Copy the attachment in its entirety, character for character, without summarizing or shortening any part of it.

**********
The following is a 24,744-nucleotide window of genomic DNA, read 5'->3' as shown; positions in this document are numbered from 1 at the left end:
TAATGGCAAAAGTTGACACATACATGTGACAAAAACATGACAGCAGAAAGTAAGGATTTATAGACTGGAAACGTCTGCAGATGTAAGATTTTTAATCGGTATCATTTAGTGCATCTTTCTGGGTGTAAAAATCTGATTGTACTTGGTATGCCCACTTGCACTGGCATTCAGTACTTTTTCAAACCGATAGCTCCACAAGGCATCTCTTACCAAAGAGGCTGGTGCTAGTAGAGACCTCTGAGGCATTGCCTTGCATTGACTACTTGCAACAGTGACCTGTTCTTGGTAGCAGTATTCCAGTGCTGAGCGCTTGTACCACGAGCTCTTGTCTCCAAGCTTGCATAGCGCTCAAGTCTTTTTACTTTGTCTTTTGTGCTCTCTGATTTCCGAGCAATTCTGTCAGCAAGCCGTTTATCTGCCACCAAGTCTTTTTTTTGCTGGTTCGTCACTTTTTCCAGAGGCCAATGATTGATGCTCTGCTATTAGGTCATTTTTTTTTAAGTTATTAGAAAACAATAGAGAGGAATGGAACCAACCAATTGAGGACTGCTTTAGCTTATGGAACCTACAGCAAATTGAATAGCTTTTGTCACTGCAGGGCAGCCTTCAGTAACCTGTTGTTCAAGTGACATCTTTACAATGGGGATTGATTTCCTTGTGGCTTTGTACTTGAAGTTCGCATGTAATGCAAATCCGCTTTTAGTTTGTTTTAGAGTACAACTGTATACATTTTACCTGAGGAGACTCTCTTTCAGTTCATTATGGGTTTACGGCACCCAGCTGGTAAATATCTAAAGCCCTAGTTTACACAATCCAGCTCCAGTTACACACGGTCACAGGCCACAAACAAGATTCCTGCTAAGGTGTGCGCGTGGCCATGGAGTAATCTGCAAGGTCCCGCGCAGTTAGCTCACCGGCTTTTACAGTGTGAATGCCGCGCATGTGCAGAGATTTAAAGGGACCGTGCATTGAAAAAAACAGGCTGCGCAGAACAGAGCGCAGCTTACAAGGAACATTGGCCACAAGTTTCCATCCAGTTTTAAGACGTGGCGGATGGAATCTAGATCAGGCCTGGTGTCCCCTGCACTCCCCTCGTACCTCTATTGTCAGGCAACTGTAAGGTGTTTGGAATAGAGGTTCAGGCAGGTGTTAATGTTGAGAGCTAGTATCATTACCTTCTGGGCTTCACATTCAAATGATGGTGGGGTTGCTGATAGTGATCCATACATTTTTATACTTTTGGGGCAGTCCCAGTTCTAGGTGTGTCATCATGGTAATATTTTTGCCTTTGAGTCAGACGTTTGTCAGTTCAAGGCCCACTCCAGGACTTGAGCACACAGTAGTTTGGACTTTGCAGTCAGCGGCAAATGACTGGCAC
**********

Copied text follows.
The following is a 24,744-nucleotide window of genomic DNA, read 5'->3' as shown; positions in this document are numbered from 1 at the left end:
TAATGGCAAAAGTTGACACATACATGTGACAAAAACATGACAGCAGAAAGTAAGGATTTATAGACTGGAAACGTCTGCAGATGTAAGATTTTTAATCGGTATCATTTAGTGCATCTTTCTGGGTGTAAAAATCTGATTGTACTTGGTATGCCCACTTGCACTGGCATTCAGTACTTTTTCAAACCGATAGCTCCACAAGGCATCTCTTACCAAAGAGGCTGGTGCTAGTAGAGACCTCTGAGGCATTGCCTTGCATTGACTACTTGCAACAGTGACCTGTTCTTGGTAGCAGTATTCCAGTGCTGAGCGCTTGTACCACGAGCTCTTGTCTCCAAGCTTGCATAGCGCTCAAGTCTTTTTACTTTGTCTTTTGTGCTCTCTGATTTCCGAGCAATTCTGTCAGCAAGCCGTTTATCTGCCACCAAGTCTTTTTTTTGCTGGTTCGTCACTTTTTCCAGAGGCCAATGATTGATGCTCTGCTATTAGGTCATTTTTTTTTAAGTTATTAGAAAACAATAGAGAGGAATGGAACCAACCAATTGAGGACTGCTTTAGCTTATGGAACCTACAGCAAATTGAATAGCTTTTGTCACTGCAGGGCAGCCTTCAGTAACCTGTTGTTCAAGTGACATCTTTACAATGGGGATTGATTTCCTTGTGGCTTTGTACTTGAAGTTCGCATGTAATGCAAATCCGCTTTTAGTTTGTTTTAGAGTACAACTGTATACATTTTACCTGAGGAGACTCTCTTTCAGTTCATTATGGGTTTACGGCACCCAGCTGGTAAATATCTAAAGCCCTAGTTTACACAATCCAGCTCCAGTTACACACGGTCACAGGCCACAAACAAGATTCCTGCTAAGGTGTGCGCGTGGCCATGGAGTAATCTGCAAGGTCCCGCGCAGTTAGCTCACCGGCTTTTACAGTGTGAATGCCGCGCATGTGCAGAGATTTAAAGGGACCGTGCATTGAAAAAAACAGGCTGCGCAGAACAGAGCGCAGCTTACAAGGAACATTGGCCACAAGTTTCCATCCAGTTTTAAGACGTGGCGGATGGAATCTAGATCAGGCCTGGTGTCCCCTGCACTCCCCTCGTACCTCTATTGTCAGGCAACTGTAAGGTGTTTGGAATAGAGGTTCAGGCAGGTGTTAATGTTGAGAGCTAGTATCATTACCTTCTGGGCTTCACATTCAAATGATGGTGGGGTTGCTGATAGTGATCCATACATTTTTATACTTTTGGGGCAGTCCCAGTTCTAGGTGTGTCATCATGGTAATATTTTTGCCTTTGAGTCAGACGTTTGTCAGTTCAAGGCCCACTCCAGGACTTGAGCACACAGTAGTTTGGACTTTGCAGTCAGCGGCAAATGACTGGCAC